Graham Smith is excited about being appointed chief
executive-designate of Federated Farmers, describing it as his
Mr Smith (57) has always been interested in the agricultural
sector, which he described as the sector most critical to New
When incumbent Conor English announced, in February, that he
would leave the rural lobby organisation in July after six
years in the position, Mr Smith thought it could be a
Australian by birth, he has a MBA from the University of
South Australia and a bachelor of economics from the
University of Adelaide. He has lived in New Zealand since
In April, Mr Smith was appointed chief executive of
Waikato-based business incubator SODA Inc.
Before that, he was chief executive of the Crown Research
Institute ESR (Institute of Environmental Science and
Research) for nearly three years.
Federated Farmers president Bruce Wills said Mr Smith
understood the strategic context in which the organisation
operated and was no stranger to the primary industries,
having been a former general manager at AgResearch.
The board was especially impressed by his commercial and
leadership skills and background in science and innovation.
He had managed an international technology commercialisation,
worked for several overseas food companies and had
relationships across the political and primary industry
sectors, extending across the Tasman, Mr Wills said.
With a focus on evidence-based policy, Mr Smith would be
instrumental in achieving policy outcomes which struck the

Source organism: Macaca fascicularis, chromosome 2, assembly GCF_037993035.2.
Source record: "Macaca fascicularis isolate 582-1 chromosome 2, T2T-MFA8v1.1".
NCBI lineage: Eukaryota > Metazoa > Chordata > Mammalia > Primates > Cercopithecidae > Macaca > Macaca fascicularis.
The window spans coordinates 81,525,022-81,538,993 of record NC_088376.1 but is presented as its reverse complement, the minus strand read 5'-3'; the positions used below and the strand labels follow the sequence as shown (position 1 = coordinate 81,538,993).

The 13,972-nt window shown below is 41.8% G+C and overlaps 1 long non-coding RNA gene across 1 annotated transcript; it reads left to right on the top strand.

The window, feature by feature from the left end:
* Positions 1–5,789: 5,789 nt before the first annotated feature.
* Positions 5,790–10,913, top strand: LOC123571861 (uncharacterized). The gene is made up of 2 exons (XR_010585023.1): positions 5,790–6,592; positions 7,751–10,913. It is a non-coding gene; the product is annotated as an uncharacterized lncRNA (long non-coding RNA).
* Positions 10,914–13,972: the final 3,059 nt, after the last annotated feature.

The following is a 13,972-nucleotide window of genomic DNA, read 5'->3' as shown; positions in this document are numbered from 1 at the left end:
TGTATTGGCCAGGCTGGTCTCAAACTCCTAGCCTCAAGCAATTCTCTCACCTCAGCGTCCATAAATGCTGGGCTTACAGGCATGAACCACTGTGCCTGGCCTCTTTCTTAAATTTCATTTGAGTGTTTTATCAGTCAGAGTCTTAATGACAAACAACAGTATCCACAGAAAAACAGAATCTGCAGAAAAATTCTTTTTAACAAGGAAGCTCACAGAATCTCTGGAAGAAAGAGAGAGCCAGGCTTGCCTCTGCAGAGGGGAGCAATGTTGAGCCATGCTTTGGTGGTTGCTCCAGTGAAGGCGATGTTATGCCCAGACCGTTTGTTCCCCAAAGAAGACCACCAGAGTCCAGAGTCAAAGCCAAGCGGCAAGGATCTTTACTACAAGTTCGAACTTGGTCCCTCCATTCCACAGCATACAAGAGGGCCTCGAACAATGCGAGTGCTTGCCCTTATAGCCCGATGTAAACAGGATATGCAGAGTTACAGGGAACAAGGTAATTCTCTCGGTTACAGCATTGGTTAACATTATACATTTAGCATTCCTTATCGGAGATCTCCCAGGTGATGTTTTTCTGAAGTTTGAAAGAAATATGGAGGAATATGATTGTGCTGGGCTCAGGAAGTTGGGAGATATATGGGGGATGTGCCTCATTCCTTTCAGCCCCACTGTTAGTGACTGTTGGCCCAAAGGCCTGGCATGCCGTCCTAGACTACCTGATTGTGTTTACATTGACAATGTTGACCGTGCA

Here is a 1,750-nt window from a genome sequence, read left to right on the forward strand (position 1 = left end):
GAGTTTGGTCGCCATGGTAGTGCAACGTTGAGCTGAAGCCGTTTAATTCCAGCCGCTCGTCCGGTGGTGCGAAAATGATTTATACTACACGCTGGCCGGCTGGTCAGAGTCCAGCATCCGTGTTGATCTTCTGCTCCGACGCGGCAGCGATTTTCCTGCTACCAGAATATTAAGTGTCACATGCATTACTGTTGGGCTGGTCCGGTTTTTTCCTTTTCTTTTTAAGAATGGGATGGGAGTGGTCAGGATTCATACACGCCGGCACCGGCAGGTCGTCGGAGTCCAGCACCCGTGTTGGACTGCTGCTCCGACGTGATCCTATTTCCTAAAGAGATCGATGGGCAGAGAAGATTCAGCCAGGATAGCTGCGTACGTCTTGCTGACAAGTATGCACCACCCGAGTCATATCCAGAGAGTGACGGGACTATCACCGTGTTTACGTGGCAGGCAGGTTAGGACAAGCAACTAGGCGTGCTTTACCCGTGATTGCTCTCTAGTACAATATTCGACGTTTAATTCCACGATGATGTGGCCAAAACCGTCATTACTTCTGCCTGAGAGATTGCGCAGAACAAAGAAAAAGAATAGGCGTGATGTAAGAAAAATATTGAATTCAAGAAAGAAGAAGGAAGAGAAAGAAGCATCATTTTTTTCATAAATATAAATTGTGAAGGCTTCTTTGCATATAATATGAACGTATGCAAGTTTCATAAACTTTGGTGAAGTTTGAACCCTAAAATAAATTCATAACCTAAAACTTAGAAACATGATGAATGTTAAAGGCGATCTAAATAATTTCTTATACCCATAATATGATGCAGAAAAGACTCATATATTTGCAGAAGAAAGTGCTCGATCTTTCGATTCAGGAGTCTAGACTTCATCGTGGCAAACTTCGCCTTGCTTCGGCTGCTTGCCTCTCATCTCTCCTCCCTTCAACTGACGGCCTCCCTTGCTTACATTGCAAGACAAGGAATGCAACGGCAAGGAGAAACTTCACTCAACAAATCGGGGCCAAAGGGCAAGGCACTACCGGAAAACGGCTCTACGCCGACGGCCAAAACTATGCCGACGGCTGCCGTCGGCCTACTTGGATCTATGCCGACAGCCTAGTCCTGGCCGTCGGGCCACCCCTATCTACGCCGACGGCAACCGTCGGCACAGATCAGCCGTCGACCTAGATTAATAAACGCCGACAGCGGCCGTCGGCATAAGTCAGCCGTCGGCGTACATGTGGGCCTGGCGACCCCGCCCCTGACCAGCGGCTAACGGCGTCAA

right balance between the country's economy and environment,
Mr Wills said.
Once taking over the role in late July, Mr Smith said he
would be getting out and talking to farmers and a range of
people in the sector, something that he would always need to
Asked what he saw as the biggest challenges, he said water
was going to be an ongoing issue, both in terms of quality
and, particularly, quantity.
It also needed to be ensured that Federated Farmers continued
to be relevant to farmers.
As a membership-based organisation, it had to continue to
offer a service to farmers that was both relevant and
He also needed to make sure he talked to a broad range of
people and still got his ''hands dirty'', he said.
Asked what sort of leadership could be expected, he said his
natural style was consultative, which he believed was
generally ''far more productive'', but he was nonetheless
capable of making hard decisions.
Mr Wills also thanked Mr English for a ''highly successful''
tenure, saying Federated Farmers and the agriculture sector
owed him a ''huge debt of gratitude'' and they wished him
well for the future.